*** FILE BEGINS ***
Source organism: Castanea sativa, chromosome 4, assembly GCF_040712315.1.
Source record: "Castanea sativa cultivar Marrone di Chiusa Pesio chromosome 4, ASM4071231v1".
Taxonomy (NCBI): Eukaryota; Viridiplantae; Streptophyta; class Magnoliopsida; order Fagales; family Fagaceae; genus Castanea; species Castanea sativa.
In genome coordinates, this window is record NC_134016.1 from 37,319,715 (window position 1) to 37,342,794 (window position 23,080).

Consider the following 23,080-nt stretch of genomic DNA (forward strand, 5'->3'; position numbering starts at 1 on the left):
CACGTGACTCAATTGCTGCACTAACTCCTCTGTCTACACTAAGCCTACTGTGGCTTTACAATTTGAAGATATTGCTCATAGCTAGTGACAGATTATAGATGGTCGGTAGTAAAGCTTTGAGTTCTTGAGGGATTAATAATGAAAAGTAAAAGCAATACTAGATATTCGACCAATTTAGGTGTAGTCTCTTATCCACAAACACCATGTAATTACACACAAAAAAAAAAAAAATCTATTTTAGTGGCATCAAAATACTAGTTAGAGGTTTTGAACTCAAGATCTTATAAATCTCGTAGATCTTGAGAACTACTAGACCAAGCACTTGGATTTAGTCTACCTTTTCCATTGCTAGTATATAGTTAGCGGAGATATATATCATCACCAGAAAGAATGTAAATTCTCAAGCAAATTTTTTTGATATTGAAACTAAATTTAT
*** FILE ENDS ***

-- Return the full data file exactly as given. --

Source organism: Castanea sativa, chromosome 4, assembly GCF_040712315.1.
Source record: "Castanea sativa cultivar Marrone di Chiusa Pesio chromosome 4, ASM4071231v1".
Taxonomy (NCBI): Eukaryota; Viridiplantae; Streptophyta; class Magnoliopsida; order Fagales; family Fagaceae; genus Castanea; species Castanea sativa.
In genome coordinates, this window is record NC_134016.1 from 37,319,715 (window position 1) to 37,342,794 (window position 23,080).

Consider the following 23,080-nt stretch of genomic DNA (forward strand, 5'->3'; position numbering starts at 1 on the left):
CACGTGACTCAATTGCTGCACTAACTCCTCTGTCTACACTAAGCCTACTGTGGCTTTACAATTTGAAGATATTGCTCATAGCTAGTGACAGATTATAGATGGTCGGTAGTAAAGCTTTGAGTTCTTGAGGGATTAATAATGAAAAGTAAAAGCAATACTAGATATTCGACCAATTTAGGTGTAGTCTCTTATCCACAAACACCATGTAATTACACACAAAAAAAAAAAAAATCTATTTTAGTGGCATCAAAATACTAGTTAGAGGTTTTGAACTCAAGATCTTATAAATCTCGTAGATCTTGAGAACTACTAGACCAAGCACTTGGATTTAGTCTACCTTTTCCATTGCTAGTATATAGTTAGCGGAGATATATATCATCACCAGAAAGAATGTAAATTCTCAAGCAAATTTTTTTGATATTGAAACTAAATTTAT